The hard-throwing right-hander looks to continue his second-half resurgence when the Angels open a three-game series with the visiting Texas Rangers.
Colon, signed to a four-year, $51 million contract in the offseason, struggled to a 5-8 mark with a 6.57 ERA through July 3. However, he has been one of the best pitchers in the AL since, winning 10 of his last 13 decisions, including an 11-0 victory over the Chicago White Sox on Sunday.
Colon reached the 15-win mark for the third straight season, surrendering six hits while striking out six and walking one over seven innings. He credits a change in mechanics for his drastic turnaround.
“I made a change to pitch from the first-base side of the mound rather than the middle,” Colon said through a translator. “It’s much better for running my fastball in and out.”
Colon has allowed two runs and 12 hits over 14 innings in winning his last two starts, striking out 13 and walking just two.
The Angels remained within two games of first-place Oakland in the AL West by beating Seattle 6-1 on Thursday to earn split of the four-game series with the last-place Mariners. Anaheim also remained within 5 1/2 games of Boston for the wild card.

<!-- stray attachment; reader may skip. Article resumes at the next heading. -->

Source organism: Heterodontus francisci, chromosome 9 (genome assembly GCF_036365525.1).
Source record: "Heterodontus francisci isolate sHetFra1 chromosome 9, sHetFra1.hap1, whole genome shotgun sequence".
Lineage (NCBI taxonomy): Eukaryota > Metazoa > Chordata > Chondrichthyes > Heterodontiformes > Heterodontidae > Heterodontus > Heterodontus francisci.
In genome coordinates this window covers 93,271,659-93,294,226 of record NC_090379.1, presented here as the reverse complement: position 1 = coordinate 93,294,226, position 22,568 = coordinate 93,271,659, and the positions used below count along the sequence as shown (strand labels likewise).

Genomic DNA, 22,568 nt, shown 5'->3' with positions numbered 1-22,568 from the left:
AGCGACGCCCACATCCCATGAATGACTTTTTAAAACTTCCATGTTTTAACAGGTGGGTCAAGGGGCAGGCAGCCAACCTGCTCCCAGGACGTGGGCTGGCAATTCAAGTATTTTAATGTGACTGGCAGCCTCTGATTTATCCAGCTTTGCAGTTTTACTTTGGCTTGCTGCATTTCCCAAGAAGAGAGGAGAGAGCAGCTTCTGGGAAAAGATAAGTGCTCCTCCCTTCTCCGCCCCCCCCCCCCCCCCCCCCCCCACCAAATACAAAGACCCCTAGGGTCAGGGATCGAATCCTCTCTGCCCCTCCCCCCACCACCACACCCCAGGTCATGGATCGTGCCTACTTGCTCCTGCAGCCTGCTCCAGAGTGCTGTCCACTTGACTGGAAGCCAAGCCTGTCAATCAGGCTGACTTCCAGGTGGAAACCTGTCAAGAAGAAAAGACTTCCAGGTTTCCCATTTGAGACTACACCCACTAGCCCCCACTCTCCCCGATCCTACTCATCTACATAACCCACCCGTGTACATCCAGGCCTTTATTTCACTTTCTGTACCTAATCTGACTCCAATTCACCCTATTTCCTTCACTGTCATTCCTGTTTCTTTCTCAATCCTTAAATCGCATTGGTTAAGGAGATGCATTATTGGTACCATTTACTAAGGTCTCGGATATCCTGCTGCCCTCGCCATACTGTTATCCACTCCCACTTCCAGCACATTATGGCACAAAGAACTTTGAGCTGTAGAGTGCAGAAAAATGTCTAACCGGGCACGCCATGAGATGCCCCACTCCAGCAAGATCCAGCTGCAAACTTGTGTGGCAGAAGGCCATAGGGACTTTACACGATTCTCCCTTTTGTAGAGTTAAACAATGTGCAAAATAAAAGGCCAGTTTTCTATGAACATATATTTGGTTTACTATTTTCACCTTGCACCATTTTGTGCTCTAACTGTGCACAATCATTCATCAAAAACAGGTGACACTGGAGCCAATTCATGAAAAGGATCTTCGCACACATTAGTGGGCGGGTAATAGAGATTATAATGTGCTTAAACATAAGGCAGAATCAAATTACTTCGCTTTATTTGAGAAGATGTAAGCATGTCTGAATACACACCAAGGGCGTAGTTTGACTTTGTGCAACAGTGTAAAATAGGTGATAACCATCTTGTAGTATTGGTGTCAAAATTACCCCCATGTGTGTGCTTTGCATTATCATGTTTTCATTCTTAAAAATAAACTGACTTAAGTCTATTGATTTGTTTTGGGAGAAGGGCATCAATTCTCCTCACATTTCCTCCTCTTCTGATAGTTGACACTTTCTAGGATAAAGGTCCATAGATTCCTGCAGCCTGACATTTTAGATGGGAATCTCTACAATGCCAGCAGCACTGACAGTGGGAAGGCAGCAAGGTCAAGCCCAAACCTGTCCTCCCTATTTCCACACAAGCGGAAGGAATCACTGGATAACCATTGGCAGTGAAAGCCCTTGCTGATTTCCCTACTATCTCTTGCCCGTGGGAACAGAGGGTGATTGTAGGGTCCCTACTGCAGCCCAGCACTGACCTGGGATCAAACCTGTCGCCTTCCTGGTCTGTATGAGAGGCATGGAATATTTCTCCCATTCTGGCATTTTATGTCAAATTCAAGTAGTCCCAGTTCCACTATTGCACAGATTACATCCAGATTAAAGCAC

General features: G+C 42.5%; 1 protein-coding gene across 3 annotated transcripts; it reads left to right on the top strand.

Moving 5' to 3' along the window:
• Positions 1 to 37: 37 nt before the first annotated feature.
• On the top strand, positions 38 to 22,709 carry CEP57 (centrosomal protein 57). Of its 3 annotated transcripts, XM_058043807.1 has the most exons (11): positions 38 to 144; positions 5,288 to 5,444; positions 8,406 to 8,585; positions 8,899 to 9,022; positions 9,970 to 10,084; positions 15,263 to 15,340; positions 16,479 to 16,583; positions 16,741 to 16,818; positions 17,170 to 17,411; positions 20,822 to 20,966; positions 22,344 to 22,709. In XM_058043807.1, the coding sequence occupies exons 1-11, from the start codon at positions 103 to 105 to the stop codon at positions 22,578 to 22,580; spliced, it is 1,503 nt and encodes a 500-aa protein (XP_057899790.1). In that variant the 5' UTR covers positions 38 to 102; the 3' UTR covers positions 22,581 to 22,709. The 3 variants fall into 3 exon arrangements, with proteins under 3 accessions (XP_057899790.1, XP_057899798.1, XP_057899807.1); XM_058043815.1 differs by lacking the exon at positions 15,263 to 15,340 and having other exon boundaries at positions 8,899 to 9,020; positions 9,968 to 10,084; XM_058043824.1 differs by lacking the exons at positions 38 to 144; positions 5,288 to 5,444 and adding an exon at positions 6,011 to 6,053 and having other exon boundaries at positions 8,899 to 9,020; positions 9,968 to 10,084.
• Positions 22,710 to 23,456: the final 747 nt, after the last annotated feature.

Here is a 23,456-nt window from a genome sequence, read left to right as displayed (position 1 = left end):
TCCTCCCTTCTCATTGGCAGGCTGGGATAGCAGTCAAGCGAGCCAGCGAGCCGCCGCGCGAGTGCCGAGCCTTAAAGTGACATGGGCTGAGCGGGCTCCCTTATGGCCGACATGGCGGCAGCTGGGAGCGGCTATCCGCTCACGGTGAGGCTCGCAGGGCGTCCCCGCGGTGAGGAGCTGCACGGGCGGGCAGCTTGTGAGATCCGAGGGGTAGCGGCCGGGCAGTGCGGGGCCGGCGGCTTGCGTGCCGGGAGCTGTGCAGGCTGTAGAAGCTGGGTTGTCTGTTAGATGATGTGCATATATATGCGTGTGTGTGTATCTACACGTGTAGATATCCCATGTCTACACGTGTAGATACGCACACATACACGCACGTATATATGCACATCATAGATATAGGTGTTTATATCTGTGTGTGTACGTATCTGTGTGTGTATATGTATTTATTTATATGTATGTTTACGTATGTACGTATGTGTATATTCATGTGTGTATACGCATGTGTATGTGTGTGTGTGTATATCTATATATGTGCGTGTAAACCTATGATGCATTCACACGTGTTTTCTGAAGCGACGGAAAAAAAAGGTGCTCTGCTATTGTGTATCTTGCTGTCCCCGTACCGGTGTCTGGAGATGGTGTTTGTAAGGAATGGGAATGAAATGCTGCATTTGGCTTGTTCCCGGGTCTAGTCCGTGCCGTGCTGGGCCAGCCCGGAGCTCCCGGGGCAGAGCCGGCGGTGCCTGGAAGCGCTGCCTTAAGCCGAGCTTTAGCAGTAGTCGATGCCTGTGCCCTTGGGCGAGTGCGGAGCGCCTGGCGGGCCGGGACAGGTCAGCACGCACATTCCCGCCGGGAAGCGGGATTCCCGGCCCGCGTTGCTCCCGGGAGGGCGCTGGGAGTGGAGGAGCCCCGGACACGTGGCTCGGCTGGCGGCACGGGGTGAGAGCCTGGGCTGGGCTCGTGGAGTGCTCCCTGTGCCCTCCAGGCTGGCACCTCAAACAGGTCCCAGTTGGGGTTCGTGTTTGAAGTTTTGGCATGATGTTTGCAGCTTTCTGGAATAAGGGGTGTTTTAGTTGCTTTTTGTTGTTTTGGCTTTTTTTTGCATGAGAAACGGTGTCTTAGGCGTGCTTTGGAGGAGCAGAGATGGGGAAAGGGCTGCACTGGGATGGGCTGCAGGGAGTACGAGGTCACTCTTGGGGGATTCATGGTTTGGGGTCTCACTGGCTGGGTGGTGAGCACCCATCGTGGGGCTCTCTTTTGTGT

David Eckstein went 2-for-4 with two runs scored for the Angels, who snapped a two-game skid.
The Rangers had a chance to pull within three games of the A’s, but lost 5-4 at Oakland on Thursday, settling for a four-game split and dropping five games back.
Making matters worse, Alfonso Soriano left the game in the eighth inning after injuring his left leg on a headfirst slide, putting the rest of his season in doubt. The All-Star second baseman will have an MRI exam Friday.
“It doesn’t look very good,” manager Buck Showalter said. “But we won’t comment until the MRI.”
Soriano was hurt while stealing third base. He easily beat the throw, but appeared to get his left foot caught under his right leg as he reached out for the bag.
Soriano felt pain behind his left knee.
“I don’t know what happened,” he said. “Right now, I can’t feel the tendon behind the knee. About three or four feet before I got to the base, I started my slide, and I felt something.”